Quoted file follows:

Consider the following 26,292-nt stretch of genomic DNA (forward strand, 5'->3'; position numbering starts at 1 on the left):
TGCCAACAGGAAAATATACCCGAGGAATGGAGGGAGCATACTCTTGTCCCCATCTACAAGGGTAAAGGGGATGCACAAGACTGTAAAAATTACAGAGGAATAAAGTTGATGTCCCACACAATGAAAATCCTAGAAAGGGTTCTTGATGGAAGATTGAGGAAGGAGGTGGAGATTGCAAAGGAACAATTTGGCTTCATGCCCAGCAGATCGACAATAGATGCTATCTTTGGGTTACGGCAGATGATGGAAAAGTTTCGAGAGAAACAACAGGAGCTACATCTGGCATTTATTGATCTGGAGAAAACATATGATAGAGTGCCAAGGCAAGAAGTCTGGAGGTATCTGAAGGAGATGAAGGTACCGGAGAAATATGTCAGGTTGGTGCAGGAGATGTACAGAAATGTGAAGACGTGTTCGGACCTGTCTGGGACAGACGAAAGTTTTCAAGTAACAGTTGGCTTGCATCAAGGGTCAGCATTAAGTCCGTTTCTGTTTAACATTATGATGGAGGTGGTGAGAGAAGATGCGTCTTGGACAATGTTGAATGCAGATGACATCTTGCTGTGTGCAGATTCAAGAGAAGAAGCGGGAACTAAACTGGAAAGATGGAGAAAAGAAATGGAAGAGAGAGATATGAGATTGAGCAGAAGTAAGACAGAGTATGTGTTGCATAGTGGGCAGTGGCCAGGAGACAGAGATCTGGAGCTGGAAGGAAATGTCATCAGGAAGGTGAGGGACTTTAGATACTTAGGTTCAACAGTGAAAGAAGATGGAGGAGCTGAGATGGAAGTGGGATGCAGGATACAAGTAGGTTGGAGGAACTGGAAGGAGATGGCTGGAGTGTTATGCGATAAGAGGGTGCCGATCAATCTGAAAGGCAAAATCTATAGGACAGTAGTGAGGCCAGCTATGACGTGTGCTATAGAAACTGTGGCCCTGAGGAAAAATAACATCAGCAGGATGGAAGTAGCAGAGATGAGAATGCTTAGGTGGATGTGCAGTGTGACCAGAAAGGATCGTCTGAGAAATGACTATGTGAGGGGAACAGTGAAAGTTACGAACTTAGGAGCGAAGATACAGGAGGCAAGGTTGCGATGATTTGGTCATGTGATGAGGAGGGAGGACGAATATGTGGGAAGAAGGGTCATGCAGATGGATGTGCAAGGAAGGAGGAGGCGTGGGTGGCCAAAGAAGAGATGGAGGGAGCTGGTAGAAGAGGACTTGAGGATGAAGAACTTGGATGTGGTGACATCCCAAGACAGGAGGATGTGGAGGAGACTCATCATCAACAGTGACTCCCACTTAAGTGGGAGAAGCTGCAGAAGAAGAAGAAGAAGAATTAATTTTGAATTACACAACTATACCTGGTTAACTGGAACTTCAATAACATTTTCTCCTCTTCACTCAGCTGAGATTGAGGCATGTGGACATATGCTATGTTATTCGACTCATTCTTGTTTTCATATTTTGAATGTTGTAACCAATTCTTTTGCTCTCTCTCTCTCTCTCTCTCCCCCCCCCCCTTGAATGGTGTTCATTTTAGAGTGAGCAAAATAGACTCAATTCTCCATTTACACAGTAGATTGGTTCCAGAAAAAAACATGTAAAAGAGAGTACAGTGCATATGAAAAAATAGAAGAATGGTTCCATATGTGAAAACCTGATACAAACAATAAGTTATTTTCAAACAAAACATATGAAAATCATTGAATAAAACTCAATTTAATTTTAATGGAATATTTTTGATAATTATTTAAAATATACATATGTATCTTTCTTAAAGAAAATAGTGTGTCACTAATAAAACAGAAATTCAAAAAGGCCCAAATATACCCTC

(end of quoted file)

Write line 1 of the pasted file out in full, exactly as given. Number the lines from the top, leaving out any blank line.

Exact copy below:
Consider the following 26,292-nt stretch of genomic DNA (forward strand, 5'->3'; position numbering starts at 1 on the left):